Sadness of George Best's family at the sell-off of his medals
Members of George Best’s family have said they are devastated that many of the footballer’s most famous awards are set to go under the hammer.
Medals and trophies awarded to the Northern Ireland football legend have been put up for auction in England next month by the executors of his estate.
Belfast’s most famous son became a hero at Manchester United before his lifelong battle with alcohol prematurely ended his glittering career.
Best’s brother-in-law Norman McNarry, who is married to the late footballer’s sister Barbara, said the items had to be sold for financial reasons.
“Myself and Barbara are absolutely devastated that the executor is having to arrange for the sale of George’s trophies and memorabilia, which hold so many memories for us and his many supporters across the world,” Mr McNarry said.
“But I reluctantly have had to agree that there is no alternative due to the financial status of the estate. I regret that, for legal reasons, I can make no further comment at this time other than to say I am hopeful that the auction will be a fine success and bring closure to this matter.”
Among the items up for sale is Best’s prestigious European Cup winner’s medal from 1968, following Manchester United’s 4-1 victory over Portuguese side Benfica, when the Red Devils became the first English team to win the European Cup.
Best scored one of his most memorable goals to send his side on the way to victory in the game and the medal has attracted a pre-sale estimate of £90,000 to £120,000.
The auction also offers a replica of this European Cup winner’s medal, which was made for Best, who died in 2005, by the Professional Footballers’ Association when he misplaced the original medal.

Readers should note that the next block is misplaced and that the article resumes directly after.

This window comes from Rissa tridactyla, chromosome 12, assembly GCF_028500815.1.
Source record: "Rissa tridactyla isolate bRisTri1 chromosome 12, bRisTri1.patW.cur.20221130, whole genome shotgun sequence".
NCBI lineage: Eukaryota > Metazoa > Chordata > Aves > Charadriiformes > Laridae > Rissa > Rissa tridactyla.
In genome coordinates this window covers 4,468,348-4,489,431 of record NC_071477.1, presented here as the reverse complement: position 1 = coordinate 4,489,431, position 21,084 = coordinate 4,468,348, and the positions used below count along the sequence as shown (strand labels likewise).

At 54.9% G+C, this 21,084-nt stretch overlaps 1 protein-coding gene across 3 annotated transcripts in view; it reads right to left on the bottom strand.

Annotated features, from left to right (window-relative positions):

Modelled on Sir Bobby Charlton’s borrowed medal, it has been estimated at £8,000 to £10,000.
Another highlight of the sale, which is to be held at Bonhams auction house in Chester on October 20, is the 1968 English Football Writers’ Association Footballer of the Year trophy.
Estimated at £75,000-£100,000, the annual award recognised Best as the top player of the season in English football, as chosen by a panel of 400 football journalists.
Best, whose family home was in Burren Way in east Belfast’s Cregagh estate, was one of the world’s first celebrity footballers.
He led an extravagant lifestyle, which in turn sparked problems with alcoholism and curtailed his playing career.
An inability to win his battle with drink eventually led to his death in November 2005, at the age of 59.
The cause of death was multiple organ failure brought on by a kidney infection, a side-effect of the immuno-suppressive drugs he was required to take after a liver transplant.